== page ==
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Construction on new art department building to begin in summer 2013

Stanford Daily File Photo

Construction will begin on schedule for the McMurtry Building, the new home of Stanford’s Art & Art History Department, in summer 2013. The structure is intended to invigorate the department and strengthen its presence on campus.

Stanford Daily File Photo

The building will be located adjacent to the Cantor Arts Center, and is scheduled to open for classes in fall 2015. Pending the relevant county permits, the first construction will begin in May/June 2013, according to Site Manager Susan Rozakis.

Along with other new structures such as the Bing Concert Hall and the future home of the Anderson Collection, the McMurtry Building will contribute to the “vibrant ‘Arts District’ at the entry to campus,” according to University Architect and Director of Campus Planning David Lenox.

Lenox said the building will also create a cohesive center for the Department of Art & Art History, which is currently housed in a number of buildings across campus. The building is expected to host the art and architecture library, faculty offices, classrooms, student exhibit space, a graduate lounge, studios and a cafe.

Donors Burt McMurtry M.S. ’59 Ph.D. ’62, former chair of the Board of Trustees, and his wife Deedee contributed $30 million towards the anticipated $85 million total cost. The University is still seeking $13 million in donations from other sources, according to Director of Development Programs Maude Brezinski.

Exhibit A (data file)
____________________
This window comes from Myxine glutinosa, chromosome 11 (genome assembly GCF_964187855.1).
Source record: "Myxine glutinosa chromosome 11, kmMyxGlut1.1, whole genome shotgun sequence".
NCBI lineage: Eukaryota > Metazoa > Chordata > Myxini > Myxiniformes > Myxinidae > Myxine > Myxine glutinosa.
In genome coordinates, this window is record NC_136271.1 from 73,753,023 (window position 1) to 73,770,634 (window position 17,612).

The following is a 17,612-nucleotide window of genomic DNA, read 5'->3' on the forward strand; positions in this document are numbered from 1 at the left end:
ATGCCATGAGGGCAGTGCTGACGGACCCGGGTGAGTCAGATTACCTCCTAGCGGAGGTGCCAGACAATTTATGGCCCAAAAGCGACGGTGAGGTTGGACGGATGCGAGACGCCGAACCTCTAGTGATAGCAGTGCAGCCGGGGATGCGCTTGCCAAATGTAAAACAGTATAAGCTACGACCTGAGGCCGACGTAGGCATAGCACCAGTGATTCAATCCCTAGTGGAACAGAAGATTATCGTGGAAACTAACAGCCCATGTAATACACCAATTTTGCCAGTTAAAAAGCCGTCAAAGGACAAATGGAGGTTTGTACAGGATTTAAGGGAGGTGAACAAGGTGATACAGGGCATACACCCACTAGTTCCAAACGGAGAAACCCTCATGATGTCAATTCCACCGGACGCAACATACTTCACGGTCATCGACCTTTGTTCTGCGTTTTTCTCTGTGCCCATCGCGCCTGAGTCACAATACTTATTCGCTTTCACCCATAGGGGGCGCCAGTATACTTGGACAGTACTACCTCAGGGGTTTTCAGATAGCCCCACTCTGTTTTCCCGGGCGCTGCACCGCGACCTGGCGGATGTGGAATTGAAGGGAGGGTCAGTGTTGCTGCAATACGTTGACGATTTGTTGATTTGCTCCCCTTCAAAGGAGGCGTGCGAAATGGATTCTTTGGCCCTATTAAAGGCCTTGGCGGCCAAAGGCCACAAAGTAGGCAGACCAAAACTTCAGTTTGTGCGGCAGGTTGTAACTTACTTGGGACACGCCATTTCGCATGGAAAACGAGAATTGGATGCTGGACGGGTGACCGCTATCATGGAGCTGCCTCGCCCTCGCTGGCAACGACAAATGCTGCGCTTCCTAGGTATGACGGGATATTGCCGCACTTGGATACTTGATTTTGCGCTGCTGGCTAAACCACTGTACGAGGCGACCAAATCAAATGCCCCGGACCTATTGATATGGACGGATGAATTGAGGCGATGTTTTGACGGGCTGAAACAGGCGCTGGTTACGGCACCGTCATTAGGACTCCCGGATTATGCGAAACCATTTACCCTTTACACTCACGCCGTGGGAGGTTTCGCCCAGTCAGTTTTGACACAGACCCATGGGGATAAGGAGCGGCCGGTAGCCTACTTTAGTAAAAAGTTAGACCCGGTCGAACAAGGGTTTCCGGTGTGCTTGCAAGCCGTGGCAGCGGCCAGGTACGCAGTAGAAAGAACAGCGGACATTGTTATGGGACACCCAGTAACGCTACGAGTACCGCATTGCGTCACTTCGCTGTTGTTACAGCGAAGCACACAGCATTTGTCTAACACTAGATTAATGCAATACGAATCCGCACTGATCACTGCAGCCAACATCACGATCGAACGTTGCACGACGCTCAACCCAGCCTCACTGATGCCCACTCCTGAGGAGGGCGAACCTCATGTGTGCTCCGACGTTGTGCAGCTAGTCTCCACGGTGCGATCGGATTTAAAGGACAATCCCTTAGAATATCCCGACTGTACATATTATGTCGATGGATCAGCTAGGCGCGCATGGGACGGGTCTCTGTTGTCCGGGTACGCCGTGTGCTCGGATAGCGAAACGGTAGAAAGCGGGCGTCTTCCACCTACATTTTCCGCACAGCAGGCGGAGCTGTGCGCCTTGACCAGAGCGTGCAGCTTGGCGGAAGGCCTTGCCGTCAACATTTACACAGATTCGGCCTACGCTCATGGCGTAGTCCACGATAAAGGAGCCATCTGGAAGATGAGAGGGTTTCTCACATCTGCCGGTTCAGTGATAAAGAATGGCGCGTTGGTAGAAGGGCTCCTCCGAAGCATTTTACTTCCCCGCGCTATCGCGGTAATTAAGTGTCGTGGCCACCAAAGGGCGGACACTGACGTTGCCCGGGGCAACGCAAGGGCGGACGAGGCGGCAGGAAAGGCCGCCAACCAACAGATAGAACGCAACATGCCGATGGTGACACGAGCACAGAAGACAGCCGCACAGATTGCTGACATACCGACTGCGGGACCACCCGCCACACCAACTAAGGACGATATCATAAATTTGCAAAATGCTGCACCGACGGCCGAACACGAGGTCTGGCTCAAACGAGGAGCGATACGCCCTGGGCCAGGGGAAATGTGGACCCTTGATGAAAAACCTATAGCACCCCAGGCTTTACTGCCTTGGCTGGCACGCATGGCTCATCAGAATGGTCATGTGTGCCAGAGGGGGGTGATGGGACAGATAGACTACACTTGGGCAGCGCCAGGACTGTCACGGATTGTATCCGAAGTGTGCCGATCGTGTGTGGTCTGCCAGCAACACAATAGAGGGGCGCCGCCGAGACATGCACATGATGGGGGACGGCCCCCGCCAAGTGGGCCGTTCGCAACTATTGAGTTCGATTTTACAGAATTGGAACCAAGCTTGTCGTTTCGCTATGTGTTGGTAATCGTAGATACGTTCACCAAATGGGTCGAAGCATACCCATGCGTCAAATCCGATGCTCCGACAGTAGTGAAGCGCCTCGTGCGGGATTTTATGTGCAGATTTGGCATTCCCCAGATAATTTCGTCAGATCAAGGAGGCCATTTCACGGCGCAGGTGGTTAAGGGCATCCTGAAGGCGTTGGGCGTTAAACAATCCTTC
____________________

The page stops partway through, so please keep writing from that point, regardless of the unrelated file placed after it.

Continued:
The building’s design, which includes plenty of open space as well as two diagonal “strands” of classrooms wrapped around the central library, is expected to be a point of interest for students, faculty and visitors. The design was completed by New York architectural firm Diller Scofidio + Renfro, with Portland, OR-based Boora Architects selected as the executive architect. Boora was also the architect on the Science and Engineering Quad and the Knight Management Center.

“It’s going to have character, and that’s appropriate for a building in which we teach art, and we teach about architectural history and art history,” said Nancy Troy, chair of the Department of Art & Art History. “It should be a distinctive, original expression. It will not be a passive experience of space.”

Although the building will function as a second home to the approximately 120 undergraduate students majoring or minoring in one of the five programs in the Department of Art & Art History, it will also be used by the many non-major students who take classes in the department as well as students who are taking non-related classes to be held in the facility.

The creation of a larger space for the department came out of the Stanford Arts Initiative, part of the six-year Stanford Challenge that ended in December 2011, ultimately raising $126.8 million to create state-of-the-art buildings and facilities, of which the McMurtry building is one.

“At a time when the arts and humanities have had to retrench in many other parts of the country and certainly in public universities, Stanford has stepped up to the plate,” Troy said.

“There might be other places that have a longer tradition or are more conventionally associated with the visual arts,” Troy said. “But if you have a choice, wouldn’t you want to be a part of making a place like Stanford over in such a way that the arts are really going to play a major role in the lives of students who come here?”

Although Troy acknowledged that Stanford is not known for its art programs, she said that the current “efflorescence of the arts on campus,” as evidenced by the creation of structures such as the McMurtry Building, will draw students and faculty to Stanford’s Department of Art & Art History.

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